Saturday, July 12, 2014

The 1, 2, 3's of Shopping at Yard Sales

 Ah!   During yard sale season (which runs from March until early November here) a sign like the one pictured brings joy to my heart.  As a vintage seller (children's books, cookbooks, and cards), I shop yard sales for work.  The treasure hunting aspect of yard sales is real and fun.

I usually shop with my best friend, who hunts for vintage books, religious art, architectural items, and the quirky, unusual, and fun.   We have a rating system for yard sales:

1.  This is a great sale, usually either multi-generation, multiple families, or an older person conducting the sale.  Vintage items abound!  Prices are fair.  Items are on shelves or tables and easy to see.

2.  This is a good sale with nice things, occasionally something for us, but often things we don't buy - i.e. baby clothes, electronics, CDs, DVDS, etc.

3.  This is the sale with boxes of junk pulled out of a basement, broken items, old mattresses.  Yikes - how soon can we get out of here?!

Most sales we find are 2's on our scale, with perhaps one or two 1 sales on any given day.   Those 1 rating yard sales make it all worthwhile.

The most amazing sale I ever went to was a multi-generation estate sale, family run, that went on for a whole weekend.  I kept going back and back and buying car loads of treasures.  This was perhaps 10 years ago -- I bought paper dolls, vintage children's books, vintage toys, and more.

I almost purchased a First Edition of Gone With the Wind at that sale.  It had a long two page inscription to the original owner from Margaret Mitchell.  Just as I was checking out, someone from the family holding the sale decided they couldn't part with the book ... so I lost out.

The nicest find I ever purchased at a yard sale was a baseball book called The Splendid Splinter about Ted Williams.  I know very little about baseball, but purchased this on a whim for $1.00.  I could not find an online reference for it, so I started bidding at $49.99 on eBay.  Someone immediately wrote me and asked if I would close the auction for $100.  I knew at that point that this was a great find.   It sold for over $600 to a baseball collector, and I was thrilled.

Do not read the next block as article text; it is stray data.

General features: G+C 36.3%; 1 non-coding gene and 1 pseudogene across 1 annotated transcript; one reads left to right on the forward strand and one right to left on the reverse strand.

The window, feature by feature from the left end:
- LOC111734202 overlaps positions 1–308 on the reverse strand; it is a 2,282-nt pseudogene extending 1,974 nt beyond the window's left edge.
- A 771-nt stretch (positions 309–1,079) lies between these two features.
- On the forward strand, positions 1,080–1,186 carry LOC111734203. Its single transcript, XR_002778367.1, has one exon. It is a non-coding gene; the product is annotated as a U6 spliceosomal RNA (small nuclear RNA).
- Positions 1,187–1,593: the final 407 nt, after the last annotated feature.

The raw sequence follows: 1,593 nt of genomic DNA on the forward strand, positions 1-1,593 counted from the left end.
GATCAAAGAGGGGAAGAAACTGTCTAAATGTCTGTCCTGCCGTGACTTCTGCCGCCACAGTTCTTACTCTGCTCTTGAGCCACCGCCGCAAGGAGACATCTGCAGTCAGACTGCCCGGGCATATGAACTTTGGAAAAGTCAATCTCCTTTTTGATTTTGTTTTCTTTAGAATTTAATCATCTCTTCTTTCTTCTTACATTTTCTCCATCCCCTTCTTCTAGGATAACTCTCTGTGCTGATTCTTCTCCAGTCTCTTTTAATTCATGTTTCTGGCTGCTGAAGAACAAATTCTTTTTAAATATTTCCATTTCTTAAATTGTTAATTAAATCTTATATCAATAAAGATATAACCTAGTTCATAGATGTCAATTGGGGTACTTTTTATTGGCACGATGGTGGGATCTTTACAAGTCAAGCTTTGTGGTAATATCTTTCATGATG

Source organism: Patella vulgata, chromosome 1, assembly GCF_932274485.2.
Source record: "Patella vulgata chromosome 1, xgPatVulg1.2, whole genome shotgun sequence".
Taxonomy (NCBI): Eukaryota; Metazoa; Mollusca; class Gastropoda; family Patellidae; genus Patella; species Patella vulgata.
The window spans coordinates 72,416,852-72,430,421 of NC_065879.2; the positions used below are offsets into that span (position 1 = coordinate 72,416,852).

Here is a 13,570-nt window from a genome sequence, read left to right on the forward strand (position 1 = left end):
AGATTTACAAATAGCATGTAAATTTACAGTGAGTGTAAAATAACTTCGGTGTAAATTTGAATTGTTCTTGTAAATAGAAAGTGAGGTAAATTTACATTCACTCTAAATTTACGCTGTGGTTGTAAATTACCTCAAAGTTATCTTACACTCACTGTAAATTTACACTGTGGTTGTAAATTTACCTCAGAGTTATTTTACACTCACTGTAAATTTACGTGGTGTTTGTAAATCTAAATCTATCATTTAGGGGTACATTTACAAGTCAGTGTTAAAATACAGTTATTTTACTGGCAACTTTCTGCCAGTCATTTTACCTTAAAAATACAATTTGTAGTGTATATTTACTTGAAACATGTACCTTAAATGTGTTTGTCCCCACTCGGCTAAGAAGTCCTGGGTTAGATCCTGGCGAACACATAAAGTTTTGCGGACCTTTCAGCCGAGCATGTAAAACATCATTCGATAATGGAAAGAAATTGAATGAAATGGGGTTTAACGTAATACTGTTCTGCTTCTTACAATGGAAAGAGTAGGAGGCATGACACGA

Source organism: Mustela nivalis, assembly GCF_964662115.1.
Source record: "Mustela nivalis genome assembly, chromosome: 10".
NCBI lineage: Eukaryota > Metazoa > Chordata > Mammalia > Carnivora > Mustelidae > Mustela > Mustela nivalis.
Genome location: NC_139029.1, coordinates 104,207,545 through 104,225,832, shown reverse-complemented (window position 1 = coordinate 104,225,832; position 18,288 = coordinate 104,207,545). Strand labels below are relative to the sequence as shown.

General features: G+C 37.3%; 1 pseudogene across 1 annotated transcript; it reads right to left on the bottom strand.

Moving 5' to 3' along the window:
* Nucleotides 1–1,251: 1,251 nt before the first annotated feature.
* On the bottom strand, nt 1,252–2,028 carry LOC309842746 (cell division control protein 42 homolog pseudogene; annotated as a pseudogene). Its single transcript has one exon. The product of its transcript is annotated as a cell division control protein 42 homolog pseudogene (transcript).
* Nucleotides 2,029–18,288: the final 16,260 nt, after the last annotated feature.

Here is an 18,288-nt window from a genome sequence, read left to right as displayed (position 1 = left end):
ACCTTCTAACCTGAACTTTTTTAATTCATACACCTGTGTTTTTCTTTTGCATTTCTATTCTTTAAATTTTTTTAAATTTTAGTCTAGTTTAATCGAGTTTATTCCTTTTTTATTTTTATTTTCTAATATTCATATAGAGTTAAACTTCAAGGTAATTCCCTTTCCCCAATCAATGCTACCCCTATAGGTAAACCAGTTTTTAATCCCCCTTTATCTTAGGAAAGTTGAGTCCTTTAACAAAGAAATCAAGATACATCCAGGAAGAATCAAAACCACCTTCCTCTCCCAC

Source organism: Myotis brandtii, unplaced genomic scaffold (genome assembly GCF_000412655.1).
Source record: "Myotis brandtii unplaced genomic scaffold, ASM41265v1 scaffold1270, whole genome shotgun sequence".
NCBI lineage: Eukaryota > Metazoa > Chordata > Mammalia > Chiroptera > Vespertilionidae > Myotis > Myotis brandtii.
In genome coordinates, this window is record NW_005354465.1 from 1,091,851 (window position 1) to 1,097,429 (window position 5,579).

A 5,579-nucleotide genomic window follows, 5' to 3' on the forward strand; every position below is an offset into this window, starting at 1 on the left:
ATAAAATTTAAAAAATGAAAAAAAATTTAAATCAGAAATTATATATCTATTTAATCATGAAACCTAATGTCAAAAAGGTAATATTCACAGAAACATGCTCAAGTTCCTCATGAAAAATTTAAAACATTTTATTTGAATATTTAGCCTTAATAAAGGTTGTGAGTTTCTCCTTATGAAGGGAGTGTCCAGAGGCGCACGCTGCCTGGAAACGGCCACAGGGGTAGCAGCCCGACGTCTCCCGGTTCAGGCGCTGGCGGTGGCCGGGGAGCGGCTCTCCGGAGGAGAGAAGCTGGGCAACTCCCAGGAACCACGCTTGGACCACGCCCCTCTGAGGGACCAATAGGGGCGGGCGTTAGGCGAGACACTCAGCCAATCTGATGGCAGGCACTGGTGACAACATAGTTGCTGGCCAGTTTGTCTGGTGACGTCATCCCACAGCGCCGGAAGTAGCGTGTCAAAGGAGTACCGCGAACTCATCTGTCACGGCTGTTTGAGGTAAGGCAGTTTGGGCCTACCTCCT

My most embarrassing yard sale story was when my friend and I were going through a neighborhood and stopping at neighborhood sales marked with balloons on the mailbox.  One house had balloons of a different color and style, but we assumed this was just coincidental.  There were a lot of cars out front.  We went into the garage, which was crowded with great stuff.  I took two vintage pictures off the wall.  We didn't see a place to check out, so we assumed the sale was inside the house as well (as sales sometimes are).  We opened the door ... to find a birthday party being held for an elderly man.  It was not a yard sale at all!  We were mortified and highly apologetic.  We left as quickly as possible.

I have many more stories, and more blog posts to come about yard sale adventures!

I will offer three tips for you about yard saling:

1.  Take small bills.  Don't lose out on a sale because a seller cannot make change.

2.  If you are purchasing a stack of items, ask for a bulk deal, i.e. "what would you take for this stack?"

3.  Be friendly!  Be nice!  I always speak to the seller as I enter the garage or house, and usually say something nice as well (i.e. "beautiful day for a sale!" or "you have lots of neat things here").  I am chatty and often find that sellers will show me other books that they hadn't put out.  I have found some of my best estate lots just by being friendly.

Sales have been a little sparser this year.  Maybe it's the economy, or the extreme heat and humidity we have had in Georgia recently.   The little stack you see below is what I found today:  10 or 12 children's books, a sewing pattern, and a community cookbook.  But -- we had fun, and I know there is always next week waiting!

6 comments:

Laurel Regan said...

Great tips! And I loved your story about the garage sale that was actually a birthday party - mortifying at the time, I'm sure, but funny now! Thanks for sharing. :)

bookworm said...

This was a wonderful post It brought back memories of garage sales from years ago. When my son (now grown) was young, money was a bit tight and that is how I clothed him and found books and toys for him. Some of those "2" sales would have been treasures for me. I haven't been to a garage sale in years. If I ever become a grandmother, I will use some of your tips - I'll be back to the garage sale circuit, I have a feeling. Alana visiting from UBC.

Bob Gilliland said...

Oh my gosh. That was me you were with when we walked into that birthday party! The folks were pretty cool about it but good Lord it was weird. It honest to goodness looked like a normal yard sale was going on.

Barbara Kelly said...

Trish, what a great blog! I am an amateur when it comes to yard sales. Unfortunately my experience has been mostly junky goods or prices so high one might as well buy new. It would be fun to go to yard sales with you! That birthday party story is priceless, I laughed out loud when I read it! I wonder if anyone else thought the same as you did and entered the house? They should have offered you some cake!

me_imperturbe said...

Nice piece, Trish!

Birdhouse Books said...

Thanks for the nice comments!

Bob, I am not surprised at all that you remember walking into the birthday party! That was a memorable experience.

Barbara, if you are ever in the area, it would be fun to yard sale with you! We have a great time.